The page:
To test the effectiveness of speed reading training for Korean college students, I undertook research on students at my university, and this paper reports on that research. Contemporary speed reading training normally involves either printed texts or computers, and I chose the latter for two reasons. One was the availability of a well-stocked College of Education computer lab and an administration desirous of its use. The other was the my interest in discovering new ways to utilize the computers we English teachers are nowadays being asked to use. Although I believe that the computer and the Internet will not revolutionize language teaching (Busbee, 2001), I have for seven years taught numerous computer courses, with one of those courses being a Web Design content course (described in Busbee, 2000) in which English benefits derive from using a great deal of English exclusively for communication (Busbee, 1998). I therefore chose computer-based speed-reading training.
Research reports on computer speed-reading software for native speaker reading students are rare, probably because there exists no practical way to standardize text to a degree that allows quantitative cross-study comparisons. Wepner, Feeley and Wilde (1989) compared the commercial reading package Speed Reader with traditional paper-based speed-reading programs, but found no difference. As for computer-based speed-reading programs being used in EFL classes, I have found nothing at all in the literature.
1. EFL’s Lack of Concern for Reading Speed
To read well, a person must have two primary skills, the ability to comprehend what is being read, and the ability to do it at a reasonable speed. However, the field of EFL is almost exclusively concerned with comprehension. This is attested to by the author’s failure in a search of 14 beginner to advanced EFL reading texts to find a single occurrence of “reading speed” in either the indices or the introductions. In addition, a careful look at chapters or sections on reading in seven texts for training language teachers found only one text expressing concern for reading speed (Nuttall, 1996).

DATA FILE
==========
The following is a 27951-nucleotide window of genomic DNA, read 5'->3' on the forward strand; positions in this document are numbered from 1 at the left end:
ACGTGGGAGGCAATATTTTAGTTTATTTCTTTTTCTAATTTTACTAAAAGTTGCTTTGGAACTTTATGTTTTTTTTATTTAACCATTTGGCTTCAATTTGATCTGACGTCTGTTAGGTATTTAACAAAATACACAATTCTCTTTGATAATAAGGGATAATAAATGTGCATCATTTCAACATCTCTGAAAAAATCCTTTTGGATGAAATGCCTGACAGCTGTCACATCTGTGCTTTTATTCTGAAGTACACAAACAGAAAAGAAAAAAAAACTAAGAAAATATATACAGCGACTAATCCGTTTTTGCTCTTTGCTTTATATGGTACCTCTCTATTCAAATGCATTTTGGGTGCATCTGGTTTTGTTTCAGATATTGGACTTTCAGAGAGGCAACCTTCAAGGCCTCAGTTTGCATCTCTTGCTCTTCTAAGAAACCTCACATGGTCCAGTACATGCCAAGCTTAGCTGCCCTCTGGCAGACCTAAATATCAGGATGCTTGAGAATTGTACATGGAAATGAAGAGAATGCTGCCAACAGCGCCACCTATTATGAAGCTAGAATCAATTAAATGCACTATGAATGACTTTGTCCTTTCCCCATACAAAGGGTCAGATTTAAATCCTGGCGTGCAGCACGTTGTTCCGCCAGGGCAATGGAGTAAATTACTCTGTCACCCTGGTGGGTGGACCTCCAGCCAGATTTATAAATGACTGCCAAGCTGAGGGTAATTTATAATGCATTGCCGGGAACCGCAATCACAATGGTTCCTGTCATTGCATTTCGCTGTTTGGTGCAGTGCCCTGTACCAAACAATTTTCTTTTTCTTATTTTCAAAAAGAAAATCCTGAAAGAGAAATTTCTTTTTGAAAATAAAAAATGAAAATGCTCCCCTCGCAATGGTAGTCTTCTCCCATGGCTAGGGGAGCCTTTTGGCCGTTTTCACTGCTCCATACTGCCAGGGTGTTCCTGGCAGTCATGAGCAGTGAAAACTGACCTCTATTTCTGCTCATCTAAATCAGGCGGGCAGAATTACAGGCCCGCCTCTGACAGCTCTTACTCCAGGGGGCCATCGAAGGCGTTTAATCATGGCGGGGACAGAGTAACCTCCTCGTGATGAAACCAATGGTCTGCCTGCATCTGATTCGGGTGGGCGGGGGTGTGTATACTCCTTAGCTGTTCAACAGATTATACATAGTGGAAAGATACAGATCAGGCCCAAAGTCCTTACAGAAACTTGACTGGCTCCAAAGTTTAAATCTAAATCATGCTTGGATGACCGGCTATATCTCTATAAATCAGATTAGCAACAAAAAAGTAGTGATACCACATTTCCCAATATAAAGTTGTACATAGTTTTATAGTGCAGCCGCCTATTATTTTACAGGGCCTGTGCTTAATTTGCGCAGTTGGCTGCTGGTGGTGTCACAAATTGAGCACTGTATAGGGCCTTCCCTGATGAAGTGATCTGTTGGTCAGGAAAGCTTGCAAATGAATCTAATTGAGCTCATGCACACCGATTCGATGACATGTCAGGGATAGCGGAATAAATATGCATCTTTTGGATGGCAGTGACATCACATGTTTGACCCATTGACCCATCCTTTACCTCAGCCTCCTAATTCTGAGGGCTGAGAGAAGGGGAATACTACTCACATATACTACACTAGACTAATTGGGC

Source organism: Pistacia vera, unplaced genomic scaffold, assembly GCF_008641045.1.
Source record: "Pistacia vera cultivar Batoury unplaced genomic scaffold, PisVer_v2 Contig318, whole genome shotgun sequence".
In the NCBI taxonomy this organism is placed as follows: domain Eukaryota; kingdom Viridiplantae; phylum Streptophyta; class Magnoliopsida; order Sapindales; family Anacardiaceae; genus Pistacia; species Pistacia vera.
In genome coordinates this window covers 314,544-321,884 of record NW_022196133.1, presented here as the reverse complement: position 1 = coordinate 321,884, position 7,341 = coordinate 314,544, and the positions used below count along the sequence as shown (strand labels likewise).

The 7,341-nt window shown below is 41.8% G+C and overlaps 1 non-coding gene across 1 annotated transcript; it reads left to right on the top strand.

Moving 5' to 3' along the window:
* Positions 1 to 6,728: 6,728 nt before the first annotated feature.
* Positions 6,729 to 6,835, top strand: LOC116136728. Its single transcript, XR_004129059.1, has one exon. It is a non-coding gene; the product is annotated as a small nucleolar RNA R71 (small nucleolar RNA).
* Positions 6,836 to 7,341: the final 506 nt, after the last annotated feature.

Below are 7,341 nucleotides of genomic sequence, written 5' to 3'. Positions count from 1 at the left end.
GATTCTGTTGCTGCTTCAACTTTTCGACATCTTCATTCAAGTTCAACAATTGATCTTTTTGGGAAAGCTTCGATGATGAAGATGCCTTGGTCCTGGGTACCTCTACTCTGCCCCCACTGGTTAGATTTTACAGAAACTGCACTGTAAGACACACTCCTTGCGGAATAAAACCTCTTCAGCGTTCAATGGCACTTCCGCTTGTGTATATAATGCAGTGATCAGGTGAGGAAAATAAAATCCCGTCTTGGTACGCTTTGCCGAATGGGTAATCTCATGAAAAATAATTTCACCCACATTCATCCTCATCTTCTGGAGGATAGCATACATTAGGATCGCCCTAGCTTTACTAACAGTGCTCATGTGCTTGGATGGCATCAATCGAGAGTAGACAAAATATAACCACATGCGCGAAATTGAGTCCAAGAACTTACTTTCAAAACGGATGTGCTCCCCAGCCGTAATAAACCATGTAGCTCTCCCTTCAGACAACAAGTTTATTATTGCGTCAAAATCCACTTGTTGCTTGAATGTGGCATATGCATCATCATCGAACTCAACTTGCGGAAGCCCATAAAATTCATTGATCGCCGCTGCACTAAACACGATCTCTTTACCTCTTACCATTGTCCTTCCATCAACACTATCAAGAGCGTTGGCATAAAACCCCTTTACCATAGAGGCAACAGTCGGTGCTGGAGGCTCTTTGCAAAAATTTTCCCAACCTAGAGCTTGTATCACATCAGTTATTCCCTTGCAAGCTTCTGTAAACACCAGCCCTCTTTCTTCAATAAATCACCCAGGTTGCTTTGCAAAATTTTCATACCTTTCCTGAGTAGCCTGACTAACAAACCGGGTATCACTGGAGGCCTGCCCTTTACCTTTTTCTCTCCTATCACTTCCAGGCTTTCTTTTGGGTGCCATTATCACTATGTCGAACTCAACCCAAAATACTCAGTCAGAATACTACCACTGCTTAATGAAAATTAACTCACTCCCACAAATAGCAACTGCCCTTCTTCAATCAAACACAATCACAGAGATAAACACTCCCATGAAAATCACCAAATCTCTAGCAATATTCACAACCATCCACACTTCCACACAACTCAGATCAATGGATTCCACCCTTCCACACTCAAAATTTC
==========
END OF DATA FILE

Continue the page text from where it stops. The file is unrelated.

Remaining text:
Four possible explanations for English teaching’s disregard of reading speeds are: 1) English teachers in general view stress as an enemy of language learning, and pushing students to read faster when they are struggling for comprehension would tend to create considerable stress. 2) Measuring reading comprehension is simple, requiring only the administering of a multiple choice test, but measuring reading speed is complex. It involves the measurement of time required by an individual (not a class) to read a text that has been standardized for difficulty level of vocabulary and grammar, and in addition requires a comprehension test. 3) Teachers may feel that EFL students would in general not benefit from speed training because they lack the skills necessary for true reading, which is quite different from painstaking translating. 4) Whereas reading was once considered the most important EFL skill, it is now the poor cousin of the conversation skills, speaking and listening. Reading speed may be viewed as simply having little priority.